The Constitution gives the power (to appoint or transfer judges) to the government and the Chief Justice of India.

Now it is the top five judges of the Supreme Court.

A section of lawyers have backed Chief Justice Banerjee's transfer.

I think that is a very small section. Most of the Bar is opposing the transfer.

Can the Supreme Court collegium's decision be open to review merely because a section of lawyers are not in agreement with it?

It is always open for them to review their decision.

The institution is not working in a democratic way.

They have to consider the Bar as it is part of the institution. The Bar knows what is happening in court.

IMAGE: The Madras high court. Photograph: ANI Photo

If the government listens to the Bar's objections and cancels the transfer, will it not dilute the power of the appointing committee and become an example for protests all over the country?

We are all here to develop the system. We are trying to improve the system -- to make it more transparent.

Justice Banerjee will retire in two years. If he is not elevated to the Supreme Court, he has to work for only two more years.

So why not let him continue as Madras high court chief justice till he retires?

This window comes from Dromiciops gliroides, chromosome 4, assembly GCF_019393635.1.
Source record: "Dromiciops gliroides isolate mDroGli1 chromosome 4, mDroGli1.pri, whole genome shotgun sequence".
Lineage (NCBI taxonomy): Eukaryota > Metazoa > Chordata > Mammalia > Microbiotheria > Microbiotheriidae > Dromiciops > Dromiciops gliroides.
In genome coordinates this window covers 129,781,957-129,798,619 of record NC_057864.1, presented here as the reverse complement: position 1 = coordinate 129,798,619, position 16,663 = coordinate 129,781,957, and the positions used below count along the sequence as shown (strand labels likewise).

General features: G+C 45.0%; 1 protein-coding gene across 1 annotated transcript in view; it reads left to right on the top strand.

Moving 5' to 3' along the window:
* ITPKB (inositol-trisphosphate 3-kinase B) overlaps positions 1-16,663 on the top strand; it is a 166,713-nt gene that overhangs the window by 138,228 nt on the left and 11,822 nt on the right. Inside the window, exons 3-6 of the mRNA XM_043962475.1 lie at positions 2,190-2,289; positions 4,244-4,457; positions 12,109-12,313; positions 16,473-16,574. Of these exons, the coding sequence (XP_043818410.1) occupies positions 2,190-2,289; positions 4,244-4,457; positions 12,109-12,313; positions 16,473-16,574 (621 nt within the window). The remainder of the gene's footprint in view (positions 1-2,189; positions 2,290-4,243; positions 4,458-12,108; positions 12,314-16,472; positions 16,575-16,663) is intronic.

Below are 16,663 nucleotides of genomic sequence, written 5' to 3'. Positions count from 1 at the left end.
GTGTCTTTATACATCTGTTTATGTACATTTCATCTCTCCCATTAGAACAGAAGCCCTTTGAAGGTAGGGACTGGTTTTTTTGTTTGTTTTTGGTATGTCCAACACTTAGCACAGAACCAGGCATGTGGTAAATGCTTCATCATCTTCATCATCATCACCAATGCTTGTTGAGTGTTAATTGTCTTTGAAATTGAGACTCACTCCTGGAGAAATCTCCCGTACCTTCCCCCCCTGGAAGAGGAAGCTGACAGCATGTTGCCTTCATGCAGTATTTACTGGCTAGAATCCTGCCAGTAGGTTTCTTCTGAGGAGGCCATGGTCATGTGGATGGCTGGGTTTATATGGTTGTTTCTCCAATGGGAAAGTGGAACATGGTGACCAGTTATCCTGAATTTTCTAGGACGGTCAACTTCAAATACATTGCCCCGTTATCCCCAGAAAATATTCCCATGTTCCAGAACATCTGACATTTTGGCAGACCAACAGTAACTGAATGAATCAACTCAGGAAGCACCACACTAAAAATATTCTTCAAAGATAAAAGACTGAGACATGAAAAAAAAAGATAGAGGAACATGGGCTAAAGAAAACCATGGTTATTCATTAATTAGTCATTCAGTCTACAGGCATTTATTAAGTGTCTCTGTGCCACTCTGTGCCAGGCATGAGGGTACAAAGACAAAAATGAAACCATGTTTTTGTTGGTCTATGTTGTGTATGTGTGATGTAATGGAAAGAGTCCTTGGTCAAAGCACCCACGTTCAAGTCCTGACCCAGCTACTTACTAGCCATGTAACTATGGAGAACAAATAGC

It will not weaken, but strengthen the independence of the judiciary.

Is there a procedure prescribed for the collegium to review its decision?

There is no established procedure. If the government does not like a decision, it can send it back to the collegium to reconsider.

The collegium has the power to reconsider.

What recent judgments by Justice Banerjee do you think was not liked by the powers-that-be?

They might not have liked his judgments on IT rules, the Election Commission and Pondicherry.

Chief Minister M K Stalin's chairing a committee was challenged (he said it was a secular post).

We don't know what really irritated them.

To allege that Chief Justice Banerjee is being transferred because of some unfavourable verdicts is imputing motives to the collegium, is it not?

We are not putting any motive on the collegium. Whatever the Supreme Court collegium suggests, the government listens.

We feel the government is putting pressure to transfer him.

Justice Banerjee is not the first chief justice of the Madras high court whose transfer has kicked off a controversy.

Justice Tahilramani was another case where she resigned in protest because she was transferred to Meghalaya.

There are four judges there and here there are seventy.

What are the options available to Justice Banerjee?

He has to go to Meghalaya. He has no other option.

What should be done to avoid such controversies in the future?

In government service there is a clear protocol for appointment, elevation and transfer.

In the judiciary the major issue is transparency, appointing efficient persons, following social justice and represent all communities.

These are the three important things. They have to devise a protocol that includes these three.

Feature Presentation: Aslam Hunani/Rediff.com